Issue #06: China’s Coal-to-Solar Transition through the Lens of a Millennial Filmmaker
Interview with Zhuolan, an independent filmmaker, and some updates on Shuang Tan 2.0
“Why hasn’t China gotten out of its coal obsession?”
“How did China roll out wind and solar projects at speed and scale?”
“Is China’s energy transition a just transition?”
“Do Chinese people, especially the youth, care about climate change?”
From closed-door consultations to public events, I often find myself grappling with these questions from my audience. As an analyst, consultant, and advisor, I usually structure my responses around factual evidence and rigorous analysis, drawing on relevant policies, scholarly articles, and survey findings.
However, there are moments when I feel drained from constantly wearing the analytical hat, and I begin to question the effectiveness of such communication. Having also experienced being a consumer of information, I've learned that sometimes, after thoroughly examining all the evidence and arguments, I crave to set rationality aside and just follow my gut feeling.
During my recovery from "creator burnout,” which unfortunately led me to suspend Shuang Tan after only a month of operation, I had the opportunity to reconnect with myself and the “China Watcher,” “climate Watcher,” and “China Climate Watcher” communities that I serve.
I gradually came to the realisation that the challenges we face go way beyond a mere lack of "China literacy," "China intelligence," or "China competence." It is striking for me to conclude that, inside and outside of China, many people lack an empathetic lens to view Chinese society beyond politically charged narratives.
You can imagine how thrilled I was when I discovered “Roar” (《龙潭》), a short film directed by Zhuolan (ᠮᠥᠩᠬᠡ ᠵᠤᠯᠠ, 卓澜), a millennial Chinese independent filmmaker of Mongolian heritage. Her six-minute short film demonstrates that there are alternative ways to narrate China's massive social, environmental, and energy transition.
Through her poetic lens, Zhuolan captures the essence of everyday life in Guqiao, Huainan, a small city in eastern China, and the "second life" of a decaying "city of coal" as a burgeoning solar energy hub following the disastrous legacy of land subsidence caused by decades of underground coal mining. (For more background on Guqiao, scroll down for “Extended Reading”)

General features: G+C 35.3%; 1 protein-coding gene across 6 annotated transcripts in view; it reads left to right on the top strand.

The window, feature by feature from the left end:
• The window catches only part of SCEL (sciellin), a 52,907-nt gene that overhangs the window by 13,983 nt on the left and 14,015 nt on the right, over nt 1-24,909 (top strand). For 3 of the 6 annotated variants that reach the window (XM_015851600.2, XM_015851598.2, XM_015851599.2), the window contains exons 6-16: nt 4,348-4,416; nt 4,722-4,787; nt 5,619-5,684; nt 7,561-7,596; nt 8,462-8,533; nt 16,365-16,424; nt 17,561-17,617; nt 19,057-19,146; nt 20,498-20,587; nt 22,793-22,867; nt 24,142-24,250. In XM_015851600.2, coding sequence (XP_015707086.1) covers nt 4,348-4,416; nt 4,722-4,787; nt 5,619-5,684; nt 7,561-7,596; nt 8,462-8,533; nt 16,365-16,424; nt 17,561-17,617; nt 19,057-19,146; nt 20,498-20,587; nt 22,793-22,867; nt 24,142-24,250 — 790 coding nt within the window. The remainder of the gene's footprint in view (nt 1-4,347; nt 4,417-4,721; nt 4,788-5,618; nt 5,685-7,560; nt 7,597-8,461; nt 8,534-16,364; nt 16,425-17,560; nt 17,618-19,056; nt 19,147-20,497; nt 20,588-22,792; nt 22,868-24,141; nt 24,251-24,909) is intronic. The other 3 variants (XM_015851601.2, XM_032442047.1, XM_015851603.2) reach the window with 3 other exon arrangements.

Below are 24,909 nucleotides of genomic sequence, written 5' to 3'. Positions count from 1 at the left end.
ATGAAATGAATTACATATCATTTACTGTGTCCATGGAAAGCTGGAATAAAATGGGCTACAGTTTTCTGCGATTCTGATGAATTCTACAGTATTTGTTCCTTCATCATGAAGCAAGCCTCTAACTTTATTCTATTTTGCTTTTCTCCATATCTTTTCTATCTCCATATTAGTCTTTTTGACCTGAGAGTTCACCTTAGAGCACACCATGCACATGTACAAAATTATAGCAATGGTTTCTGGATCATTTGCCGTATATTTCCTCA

Adding a touch of surrealism, the narrative takes shape through the perspectives of three local men and their fateful encounter with an invisible "dragon" that has been the guardian of the Central Plain ("中原") for countless centuries.
Last week, I sat down with Zhuolan for a virtual coffee. We discussed her creative journey of directing “Roar”, her scientist-turned-filmmaker career, nature-influenced video storytelling, and, of course, the broader context of the short film — China’s challenging coal phase-out, fast-paced renewable roll-out, and how Chinese youth perceive climate change.
With her consent, I transcripted and translated our conversation to share with you in the newsletter.
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Shuang Tan 2.0: A Brief Update
I would like to express my sincere gratitude to everyone who participated in the Reader Survey. I have carefully reviewed each survey response. Thank you for placing invaluable trust in me and the project.
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After engaging in many fruitful virtual coffee sessions in the past few weeks, I decided to open a few additional slots for motivated readers.